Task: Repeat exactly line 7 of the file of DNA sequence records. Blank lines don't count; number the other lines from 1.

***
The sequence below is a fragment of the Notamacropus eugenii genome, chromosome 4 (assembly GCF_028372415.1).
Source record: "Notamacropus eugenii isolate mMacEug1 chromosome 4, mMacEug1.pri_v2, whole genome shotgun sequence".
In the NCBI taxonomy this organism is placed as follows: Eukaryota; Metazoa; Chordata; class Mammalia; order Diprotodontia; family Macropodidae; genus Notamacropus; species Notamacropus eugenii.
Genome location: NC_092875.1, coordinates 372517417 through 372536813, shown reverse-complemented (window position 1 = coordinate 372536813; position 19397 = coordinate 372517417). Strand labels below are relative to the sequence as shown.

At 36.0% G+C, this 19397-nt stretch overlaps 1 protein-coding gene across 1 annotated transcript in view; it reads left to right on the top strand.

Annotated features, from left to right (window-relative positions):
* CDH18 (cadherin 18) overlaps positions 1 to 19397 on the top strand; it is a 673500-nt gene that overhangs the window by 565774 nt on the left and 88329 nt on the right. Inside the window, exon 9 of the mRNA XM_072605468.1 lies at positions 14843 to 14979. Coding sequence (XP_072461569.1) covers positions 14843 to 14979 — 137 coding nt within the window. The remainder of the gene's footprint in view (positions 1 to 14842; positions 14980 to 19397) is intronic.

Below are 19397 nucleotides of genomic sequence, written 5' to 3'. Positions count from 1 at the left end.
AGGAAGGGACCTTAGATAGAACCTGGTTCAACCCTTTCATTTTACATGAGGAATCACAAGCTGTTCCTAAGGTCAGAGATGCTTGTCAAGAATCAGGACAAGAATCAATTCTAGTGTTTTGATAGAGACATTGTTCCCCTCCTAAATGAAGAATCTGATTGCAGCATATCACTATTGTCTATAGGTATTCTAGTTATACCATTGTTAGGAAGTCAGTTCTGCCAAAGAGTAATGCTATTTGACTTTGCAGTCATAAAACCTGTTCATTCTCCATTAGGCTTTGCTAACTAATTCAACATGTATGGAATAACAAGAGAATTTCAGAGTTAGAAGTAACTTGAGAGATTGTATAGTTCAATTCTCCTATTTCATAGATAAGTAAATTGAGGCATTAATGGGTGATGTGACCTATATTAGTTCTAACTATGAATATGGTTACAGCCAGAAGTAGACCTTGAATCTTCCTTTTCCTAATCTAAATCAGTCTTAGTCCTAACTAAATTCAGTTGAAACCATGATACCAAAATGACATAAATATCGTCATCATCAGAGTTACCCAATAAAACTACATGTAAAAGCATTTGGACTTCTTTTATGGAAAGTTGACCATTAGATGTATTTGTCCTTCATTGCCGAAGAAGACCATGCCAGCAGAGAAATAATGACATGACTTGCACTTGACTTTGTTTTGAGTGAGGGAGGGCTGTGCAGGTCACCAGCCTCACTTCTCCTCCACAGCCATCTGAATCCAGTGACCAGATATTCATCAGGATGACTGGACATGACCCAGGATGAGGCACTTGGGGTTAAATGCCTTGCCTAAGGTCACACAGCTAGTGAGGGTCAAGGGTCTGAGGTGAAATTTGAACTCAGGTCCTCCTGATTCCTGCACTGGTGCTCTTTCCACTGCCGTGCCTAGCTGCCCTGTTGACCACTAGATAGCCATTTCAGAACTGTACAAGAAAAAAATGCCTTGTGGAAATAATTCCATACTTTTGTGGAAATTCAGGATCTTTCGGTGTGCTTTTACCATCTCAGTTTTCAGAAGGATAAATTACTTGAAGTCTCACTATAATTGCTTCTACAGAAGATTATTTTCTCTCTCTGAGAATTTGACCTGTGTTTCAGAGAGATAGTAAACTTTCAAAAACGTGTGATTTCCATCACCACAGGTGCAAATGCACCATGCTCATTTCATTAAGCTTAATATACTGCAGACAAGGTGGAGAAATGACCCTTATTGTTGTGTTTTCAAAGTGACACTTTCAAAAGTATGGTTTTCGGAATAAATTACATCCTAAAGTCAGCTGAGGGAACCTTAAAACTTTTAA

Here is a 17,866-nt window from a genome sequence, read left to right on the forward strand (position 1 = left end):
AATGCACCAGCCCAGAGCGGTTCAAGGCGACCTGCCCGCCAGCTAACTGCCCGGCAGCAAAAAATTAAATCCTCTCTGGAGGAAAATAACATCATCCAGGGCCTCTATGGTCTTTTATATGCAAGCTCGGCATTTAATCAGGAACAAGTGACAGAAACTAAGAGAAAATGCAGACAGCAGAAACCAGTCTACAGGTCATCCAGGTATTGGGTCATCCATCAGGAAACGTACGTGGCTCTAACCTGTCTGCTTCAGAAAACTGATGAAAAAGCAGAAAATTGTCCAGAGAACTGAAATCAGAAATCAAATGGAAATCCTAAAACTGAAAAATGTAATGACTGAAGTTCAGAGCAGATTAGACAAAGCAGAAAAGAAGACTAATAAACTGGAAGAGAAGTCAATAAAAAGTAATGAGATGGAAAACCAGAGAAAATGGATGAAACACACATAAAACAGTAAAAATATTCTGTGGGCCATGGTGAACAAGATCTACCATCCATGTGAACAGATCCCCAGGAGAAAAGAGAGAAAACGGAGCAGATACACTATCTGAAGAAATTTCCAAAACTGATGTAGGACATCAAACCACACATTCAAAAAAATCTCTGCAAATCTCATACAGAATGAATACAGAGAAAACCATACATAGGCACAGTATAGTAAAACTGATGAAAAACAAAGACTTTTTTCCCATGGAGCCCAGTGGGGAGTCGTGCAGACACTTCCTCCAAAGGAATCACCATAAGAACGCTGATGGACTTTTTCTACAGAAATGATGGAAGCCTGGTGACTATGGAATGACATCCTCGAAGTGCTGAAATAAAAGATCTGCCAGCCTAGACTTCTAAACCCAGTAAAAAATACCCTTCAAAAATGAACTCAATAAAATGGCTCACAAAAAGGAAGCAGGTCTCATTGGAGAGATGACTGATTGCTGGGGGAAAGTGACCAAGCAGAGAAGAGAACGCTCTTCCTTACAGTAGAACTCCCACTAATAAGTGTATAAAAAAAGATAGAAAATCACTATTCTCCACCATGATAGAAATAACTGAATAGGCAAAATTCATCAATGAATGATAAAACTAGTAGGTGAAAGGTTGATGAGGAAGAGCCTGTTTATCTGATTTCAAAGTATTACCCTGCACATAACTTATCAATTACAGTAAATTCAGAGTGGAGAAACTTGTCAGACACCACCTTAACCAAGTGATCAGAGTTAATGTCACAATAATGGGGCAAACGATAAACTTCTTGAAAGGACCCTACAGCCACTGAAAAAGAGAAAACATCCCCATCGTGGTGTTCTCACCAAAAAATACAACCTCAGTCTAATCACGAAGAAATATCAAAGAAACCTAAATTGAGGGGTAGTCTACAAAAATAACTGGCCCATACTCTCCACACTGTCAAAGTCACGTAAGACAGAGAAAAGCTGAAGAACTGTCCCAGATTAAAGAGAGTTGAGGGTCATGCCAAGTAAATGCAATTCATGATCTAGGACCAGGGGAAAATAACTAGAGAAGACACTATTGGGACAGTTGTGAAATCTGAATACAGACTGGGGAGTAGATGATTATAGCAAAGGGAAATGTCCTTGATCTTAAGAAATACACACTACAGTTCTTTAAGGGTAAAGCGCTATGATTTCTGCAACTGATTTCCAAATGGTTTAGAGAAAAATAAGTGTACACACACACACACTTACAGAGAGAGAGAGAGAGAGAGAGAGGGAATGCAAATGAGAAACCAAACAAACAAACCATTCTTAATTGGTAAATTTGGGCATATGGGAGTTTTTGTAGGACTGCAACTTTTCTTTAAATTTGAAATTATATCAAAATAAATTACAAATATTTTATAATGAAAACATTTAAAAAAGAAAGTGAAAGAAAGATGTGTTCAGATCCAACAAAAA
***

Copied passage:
* CDH18 (cadherin 18) overlaps positions 1 to 19397 on the top strand; it is a 673500-nt gene that overhangs the window by 565774 nt on the left and 88329 nt on the right. Inside the window, exon 9 of the mRNA XM_072605468.1 lies at positions 14843 to 14979. Coding sequence (XP_072461569.1) covers positions 14843 to 14979 — 137 coding nt within the window. The remainder of the gene's footprint in view (positions 1 to 14842; positions 14980 to 19397) is intronic.